Volusia School Board to vote on outsourcing 30 groundskeeping jobs
Source: Linda Trimble, News-JournalOnline.com, June 9, 2013

The jobs of 30 groundskeepers who mow lawns at Volusia County schools and maintain their sports fields are next on the list to be turned over to a private company as the School Board looks for ways to plug a $19 million hole in its budget. The groundskeeping contract, up for board approval when the School Board meets Tuesday, comes on the heels of a decision two weeks ago to outsource 455 custodial jobs to Aramark Education Services of Philadelphia beginning July 1. That’s expected to save $30 million over the next five years. Superintendent Margaret Smith is recommending the board also approve a five-year contract with GCA Services Group of Cleveland to take over grounds maintenance services July 1. The firm was the lowest of five bidders with an annual price of $1.3 million. The school district now spends $2.1 million a year on grounds maintenance, including labor, equipment and supplies for mowing, trimming, fertilizing and weed and pest control. …

Volusia schools custodians would get shot at jobs if outsourcing falls through
Source: Linda Trimble, News-JournalOnline.com, March 11, 2013

Volusia County school custodians and grounds maintenance workers would have job recall rights if the School Board outsources their jobs as expected in July and decides within three years to abandon that plan. That’s a key provision of a tentative agreement reached Friday between negotiators for the School Board and the union that represents the 485 affected employees. The School Board will be asked to approve the agreement when it meets today.

485 blue-collar workers may be jobless
Source: Al Everson, West Volusia Beacon, February 18, 2013

After almost five hours of analytical presentations and impassioned remarks, the Volusia County School Board voted 3-2 to contract with private firms willing to take over work now done by its own custodians and maintenance personnel…. The School Board’s split vote is not the final move. It authorizes the school-district administration to issue request proposals from prospective contractors, who would make their best bids to take over janitorial work and grounds maintenance at schools and other buildings….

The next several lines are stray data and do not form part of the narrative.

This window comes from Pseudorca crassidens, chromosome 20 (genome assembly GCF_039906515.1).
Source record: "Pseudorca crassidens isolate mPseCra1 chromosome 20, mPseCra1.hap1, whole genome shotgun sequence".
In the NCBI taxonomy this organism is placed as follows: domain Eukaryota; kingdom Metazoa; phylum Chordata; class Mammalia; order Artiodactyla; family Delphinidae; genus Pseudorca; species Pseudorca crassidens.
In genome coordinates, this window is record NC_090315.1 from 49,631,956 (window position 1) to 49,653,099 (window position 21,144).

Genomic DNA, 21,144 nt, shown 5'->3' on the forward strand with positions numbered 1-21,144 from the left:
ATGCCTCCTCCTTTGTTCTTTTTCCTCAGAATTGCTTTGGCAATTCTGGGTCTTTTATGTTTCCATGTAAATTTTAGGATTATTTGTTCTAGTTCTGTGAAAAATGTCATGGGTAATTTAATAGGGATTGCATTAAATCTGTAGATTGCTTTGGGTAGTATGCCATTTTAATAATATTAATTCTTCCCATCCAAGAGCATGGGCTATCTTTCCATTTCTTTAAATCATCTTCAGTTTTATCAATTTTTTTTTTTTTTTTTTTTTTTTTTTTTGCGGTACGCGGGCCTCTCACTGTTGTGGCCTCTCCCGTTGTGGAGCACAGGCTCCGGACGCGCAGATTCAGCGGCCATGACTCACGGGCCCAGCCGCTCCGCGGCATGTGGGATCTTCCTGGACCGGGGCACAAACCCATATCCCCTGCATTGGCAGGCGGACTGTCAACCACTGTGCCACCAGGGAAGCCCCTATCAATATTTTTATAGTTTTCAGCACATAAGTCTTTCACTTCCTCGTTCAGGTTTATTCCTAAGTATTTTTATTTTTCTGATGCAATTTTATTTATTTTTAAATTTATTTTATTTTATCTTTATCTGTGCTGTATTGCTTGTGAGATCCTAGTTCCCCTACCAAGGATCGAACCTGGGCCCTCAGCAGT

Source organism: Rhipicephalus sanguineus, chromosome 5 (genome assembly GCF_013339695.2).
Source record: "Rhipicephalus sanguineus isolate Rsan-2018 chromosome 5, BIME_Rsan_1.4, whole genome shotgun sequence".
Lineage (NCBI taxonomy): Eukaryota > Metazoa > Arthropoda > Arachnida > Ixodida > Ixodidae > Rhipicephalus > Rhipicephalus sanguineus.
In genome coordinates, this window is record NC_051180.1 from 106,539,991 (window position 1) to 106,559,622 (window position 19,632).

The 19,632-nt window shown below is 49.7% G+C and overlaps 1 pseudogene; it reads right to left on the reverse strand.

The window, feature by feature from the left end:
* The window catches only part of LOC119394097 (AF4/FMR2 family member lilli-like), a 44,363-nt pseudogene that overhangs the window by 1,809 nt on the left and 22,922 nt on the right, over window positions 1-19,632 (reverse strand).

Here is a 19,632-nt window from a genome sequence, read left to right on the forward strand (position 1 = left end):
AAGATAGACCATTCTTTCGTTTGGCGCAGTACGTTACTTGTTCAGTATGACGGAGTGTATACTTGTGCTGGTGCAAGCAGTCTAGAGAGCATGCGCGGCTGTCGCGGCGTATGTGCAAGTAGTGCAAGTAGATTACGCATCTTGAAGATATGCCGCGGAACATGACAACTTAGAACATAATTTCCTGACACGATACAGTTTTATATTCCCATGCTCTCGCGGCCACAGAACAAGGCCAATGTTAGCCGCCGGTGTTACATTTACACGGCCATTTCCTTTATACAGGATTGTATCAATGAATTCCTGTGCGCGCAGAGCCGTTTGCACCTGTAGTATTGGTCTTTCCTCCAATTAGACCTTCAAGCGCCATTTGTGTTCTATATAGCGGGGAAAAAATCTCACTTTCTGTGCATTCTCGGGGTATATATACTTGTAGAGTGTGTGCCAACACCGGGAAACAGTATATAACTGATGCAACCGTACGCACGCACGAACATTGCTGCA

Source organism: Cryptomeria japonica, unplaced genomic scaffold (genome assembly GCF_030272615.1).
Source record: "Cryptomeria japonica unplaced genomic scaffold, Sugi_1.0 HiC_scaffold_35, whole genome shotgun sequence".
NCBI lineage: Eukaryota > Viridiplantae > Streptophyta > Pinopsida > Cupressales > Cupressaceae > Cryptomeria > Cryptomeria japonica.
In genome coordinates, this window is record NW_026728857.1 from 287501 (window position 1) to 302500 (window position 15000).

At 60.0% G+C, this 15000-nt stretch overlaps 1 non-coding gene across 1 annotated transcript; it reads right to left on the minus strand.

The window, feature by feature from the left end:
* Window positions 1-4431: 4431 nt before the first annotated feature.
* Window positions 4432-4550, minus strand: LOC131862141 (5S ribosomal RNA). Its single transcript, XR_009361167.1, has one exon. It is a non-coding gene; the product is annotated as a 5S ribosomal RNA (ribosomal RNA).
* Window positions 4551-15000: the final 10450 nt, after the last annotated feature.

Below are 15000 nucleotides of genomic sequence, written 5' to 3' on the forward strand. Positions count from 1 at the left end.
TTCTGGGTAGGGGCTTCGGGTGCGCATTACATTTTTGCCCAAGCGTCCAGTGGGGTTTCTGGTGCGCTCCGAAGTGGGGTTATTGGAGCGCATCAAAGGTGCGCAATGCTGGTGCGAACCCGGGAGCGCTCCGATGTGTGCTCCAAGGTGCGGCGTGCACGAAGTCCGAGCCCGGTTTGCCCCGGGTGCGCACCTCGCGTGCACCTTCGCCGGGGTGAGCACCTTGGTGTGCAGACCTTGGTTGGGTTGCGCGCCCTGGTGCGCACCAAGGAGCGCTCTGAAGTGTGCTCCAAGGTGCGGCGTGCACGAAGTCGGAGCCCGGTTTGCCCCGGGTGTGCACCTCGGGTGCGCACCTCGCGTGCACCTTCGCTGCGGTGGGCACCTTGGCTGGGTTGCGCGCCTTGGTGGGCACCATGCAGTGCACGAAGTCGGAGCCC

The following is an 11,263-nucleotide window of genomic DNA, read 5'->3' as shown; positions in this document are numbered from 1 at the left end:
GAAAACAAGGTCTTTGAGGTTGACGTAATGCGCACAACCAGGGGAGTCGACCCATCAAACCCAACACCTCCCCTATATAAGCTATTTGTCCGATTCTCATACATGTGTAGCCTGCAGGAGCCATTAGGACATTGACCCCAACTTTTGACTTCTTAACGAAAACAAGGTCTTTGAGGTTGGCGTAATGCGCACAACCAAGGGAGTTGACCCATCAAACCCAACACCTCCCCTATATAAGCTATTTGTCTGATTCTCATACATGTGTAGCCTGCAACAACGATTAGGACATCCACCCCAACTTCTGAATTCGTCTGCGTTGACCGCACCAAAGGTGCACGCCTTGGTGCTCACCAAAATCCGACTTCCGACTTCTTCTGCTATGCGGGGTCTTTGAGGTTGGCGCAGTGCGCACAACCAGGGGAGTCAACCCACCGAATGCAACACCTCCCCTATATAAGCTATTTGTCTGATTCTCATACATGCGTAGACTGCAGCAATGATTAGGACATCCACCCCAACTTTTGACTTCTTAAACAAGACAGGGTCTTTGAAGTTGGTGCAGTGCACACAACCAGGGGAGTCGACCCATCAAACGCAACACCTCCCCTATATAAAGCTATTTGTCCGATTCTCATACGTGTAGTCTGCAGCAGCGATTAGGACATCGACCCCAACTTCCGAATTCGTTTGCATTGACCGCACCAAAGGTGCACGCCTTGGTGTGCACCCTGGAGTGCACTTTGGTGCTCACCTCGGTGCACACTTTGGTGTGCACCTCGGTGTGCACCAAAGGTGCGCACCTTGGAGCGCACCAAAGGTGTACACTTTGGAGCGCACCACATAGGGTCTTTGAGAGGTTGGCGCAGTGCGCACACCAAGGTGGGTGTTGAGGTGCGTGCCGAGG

Volusia schools’ proposed outsourced salaries total nearly $18 million
Source: Linda Trimble, News-JournalOnline.com, February 8, 2013

Outsourcing custodial and grounds maintenance services could save the Volusia County School Board $17.8 million in employee salaries and benefits, but how much of that would be offset by having to pay a private firm to clean schools and mow lawns remains to be seen….Smith is proposing all custodial and grounds crew jobs be eliminated from the school district payroll and a private firm be hired effective July 1 to provide those services. That’s the equivalent of 485 full-time workers, with all but 30 of the jobs in custodial services….

…Published reports show Manatee County schools fired a custodial firm last year after complaints of substandard service. Flagler schools canceled a contract with a groundskeeping company five years ago to save money, and the district also lowered its standards for grounds maintenance when it brought the work back in-house….

Letter: Cul-de-sac privatization an irresponsible idea

Source: Kate Newton, Connect Fitchburg, July 7, 2016

There has been a lot of talk in Fitchburg about cul-de-sacs as a result of Mayor Steve Arnold’s suggestion of privatizing certain roads maintained by the public (such as cul-de-sacs) in the cover letter of his Capital Improvement Plan. As homeowners who chose to live on a cul-de-sac many years ago, we are troubled by the suggestion of arbitrarily cutting us off from a public service, such as road maintenance. … If the mayor wants to privatize our street and other cul-de-sacs, where does this kind of idea end? The definition of cul-de-sac applies to every type of dead-end street in Fitchburg. This would have a major financial impact on thousands of people – homeowners and businesses alike. …

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Mayor suggests privatizing cul-de-sacs to emphasize need for road funding
Source: Leah Linchield, Channel 3000, June 14, 2016

A new way to fix bad roads in Fitchburg could leave residents paying the price. … She never imagined it could cost her, but that’s exactly what Fitchburg Mayor Steve Arnold mentioned in a letter to the City Council that suggested the suburb could privatize cul-de-sacs, leaving residents on the hook for maintenance. … It’s not a popular idea; not even Arnold – who proposed it in the first place – is a fan. … Arnold said street funding has seemed to go in circles in recent years, as the city replaces road pavement at the rate of roughly every 45 years, when it should be replaced every 30. The city council is in the process of considering whether to spend more or less money on roads in its Capital Improvement Program. Arnold said the point of this particular idea, however bad, is simply to stress the need for road repairs. …